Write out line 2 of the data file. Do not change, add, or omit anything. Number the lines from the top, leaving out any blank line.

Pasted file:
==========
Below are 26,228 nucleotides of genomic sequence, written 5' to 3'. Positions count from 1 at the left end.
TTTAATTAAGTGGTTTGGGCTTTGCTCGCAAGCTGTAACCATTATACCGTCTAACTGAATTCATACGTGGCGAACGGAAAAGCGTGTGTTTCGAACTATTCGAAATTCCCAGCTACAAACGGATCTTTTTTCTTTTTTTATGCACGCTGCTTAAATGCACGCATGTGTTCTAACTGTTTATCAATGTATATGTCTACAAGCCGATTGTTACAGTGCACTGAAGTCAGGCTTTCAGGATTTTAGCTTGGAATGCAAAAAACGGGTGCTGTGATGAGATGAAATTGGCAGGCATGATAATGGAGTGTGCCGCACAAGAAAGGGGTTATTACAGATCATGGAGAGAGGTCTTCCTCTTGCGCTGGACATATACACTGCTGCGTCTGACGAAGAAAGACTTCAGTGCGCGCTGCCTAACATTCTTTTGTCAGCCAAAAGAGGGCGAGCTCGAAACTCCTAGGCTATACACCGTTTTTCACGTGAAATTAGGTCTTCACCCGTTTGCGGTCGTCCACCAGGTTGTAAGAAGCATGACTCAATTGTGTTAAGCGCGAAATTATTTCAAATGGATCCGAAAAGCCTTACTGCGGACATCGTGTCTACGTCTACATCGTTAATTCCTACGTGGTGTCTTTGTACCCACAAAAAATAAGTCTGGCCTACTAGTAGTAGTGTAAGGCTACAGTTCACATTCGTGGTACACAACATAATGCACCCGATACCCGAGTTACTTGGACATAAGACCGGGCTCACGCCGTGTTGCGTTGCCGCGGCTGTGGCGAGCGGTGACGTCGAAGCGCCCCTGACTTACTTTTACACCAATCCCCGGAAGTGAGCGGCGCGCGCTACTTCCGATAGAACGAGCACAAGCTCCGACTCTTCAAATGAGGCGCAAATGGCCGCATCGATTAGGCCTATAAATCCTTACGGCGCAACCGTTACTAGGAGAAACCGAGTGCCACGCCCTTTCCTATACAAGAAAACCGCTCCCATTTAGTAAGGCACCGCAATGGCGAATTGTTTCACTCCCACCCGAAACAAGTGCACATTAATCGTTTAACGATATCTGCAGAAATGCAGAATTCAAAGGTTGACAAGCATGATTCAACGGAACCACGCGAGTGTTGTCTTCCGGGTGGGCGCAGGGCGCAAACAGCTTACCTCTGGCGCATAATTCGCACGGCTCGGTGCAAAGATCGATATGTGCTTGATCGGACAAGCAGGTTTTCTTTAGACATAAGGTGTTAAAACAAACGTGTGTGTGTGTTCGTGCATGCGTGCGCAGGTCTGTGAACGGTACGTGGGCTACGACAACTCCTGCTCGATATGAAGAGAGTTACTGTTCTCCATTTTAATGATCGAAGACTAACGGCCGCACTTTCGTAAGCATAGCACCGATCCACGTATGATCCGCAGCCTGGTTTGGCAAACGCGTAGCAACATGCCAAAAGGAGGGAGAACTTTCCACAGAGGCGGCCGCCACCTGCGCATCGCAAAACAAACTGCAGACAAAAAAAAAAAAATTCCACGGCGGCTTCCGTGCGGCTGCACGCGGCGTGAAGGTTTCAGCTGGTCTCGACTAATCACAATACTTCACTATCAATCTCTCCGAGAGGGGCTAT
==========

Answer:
TTTAATTAAGTGGTTTGGGCTTTGCTCGCAAGCTGTAACCATTATACCGTCTAACTGAATTCATACGTGGCGAACGGAAAAGCGTGTGTTTCGAACTATTCGAAATTCCCAGCTACAAACGGATCTTTTTTCTTTTTTTATGCACGCTGCTTAAATGCACGCATGTGTTCTAACTGTTTATCAATGTATATGTCTACAAGCCGATTGTTACAGTGCACTGAAGTCAGGCTTTCAGGATTTTAGCTTGGAATGCAAAAAACGGGTGCTGTGATGAGATGAAATTGGCAGGCATGATAATGGAGTGTGCCGCACAAGAAAGGGGTTATTACAGATCATGGAGAGAGGTCTTCCTCTTGCGCTGGACATATACACTGCTGCGTCTGACGAAGAAAGACTTCAGTGCGCGCTGCCTAACATTCTTTTGTCAGCCAAAAGAGGGCGAGCTCGAAACTCCTAGGCTATACACCGTTTTTCACGTGAAATTAGGTCTTCACCCGTTTGCGGTCGTCCACCAGGTTGTAAGAAGCATGACTCAATTGTGTTAAGCGCGAAATTATTTCAAATGGATCCGAAAAGCCTTACTGCGGACATCGTGTCTACGTCTACATCGTTAATTCCTACGTGGTGTCTTTGTACCCACAAAAAATAAGTCTGGCCTACTAGTAGTAGTGTAAGGCTACAGTTCACATTCGTGGTACACAACATAATGCACCCGATACCCGAGTTACTTGGACATAAGACCGGGCTCACGCCGTGTTGCGTTGCCGCGGCTGTGGCGAGCGGTGACGTCGAAGCGCCCCTGACTTACTTTTACACCAATCCCCGGAAGTGAGCGGCGCGCGCTACTTCCGATAGAACGAGCACAAGCTCCGACTCTTCAAATGAGGCGCAAATGGCCGCATCGATTAGGCCTATAAATCCTTACGGCGCAACCGTTACTAGGAGAAACCGAGTGCCACGCCCTTTCCTATACAAGAAAACCGCTCCCATTTAGTAAGGCACCGCAATGGCGAATTGTTTCACTCCCACCCGAAACAAGTGCACATTAATCGTTTAACGATATCTGCAGAAATGCAGAATTCAAAGGTTGACAAGCATGATTCAACGGAACCACGCGAGTGTTGTCTTCCGGGTGGGCGCAGGGCGCAAACAGCTTACCTCTGGCGCATAATTCGCACGGCTCGGTGCAAAGATCGATATGTGCTTGATCGGACAAGCAGGTTTTCTTTAGACATAAGGTGTTAAAACAAACGTGTGTGTGTGTTCGTGCATGCGTGCGCAGGTCTGTGAACGGTACGTGGGCTACGACAACTCCTGCTCGATATGAAGAGAGTTACTGTTCTCCATTTTAATGATCGAAGACTAACGGCCGCACTTTCGTAAGCATAGCACCGATCCACGTATGATCCGCAGCCTGGTTTGGCAAACGCGTAGCAACATGCCAAAAGGAGGGAGAACTTTCCACAGAGGCGGCCGCCACCTGCGCATCGCAAAACAAACTGCAGACAAAAAAAAAAAAATTCCACGGCGGCTTCCGTGCGGCTGCACGCGGCGTGAAGGTTTCAGCTGGTCTCGACTAATCACAATACTTCACTATCAATCTCTCCGAGAGGGGCTAT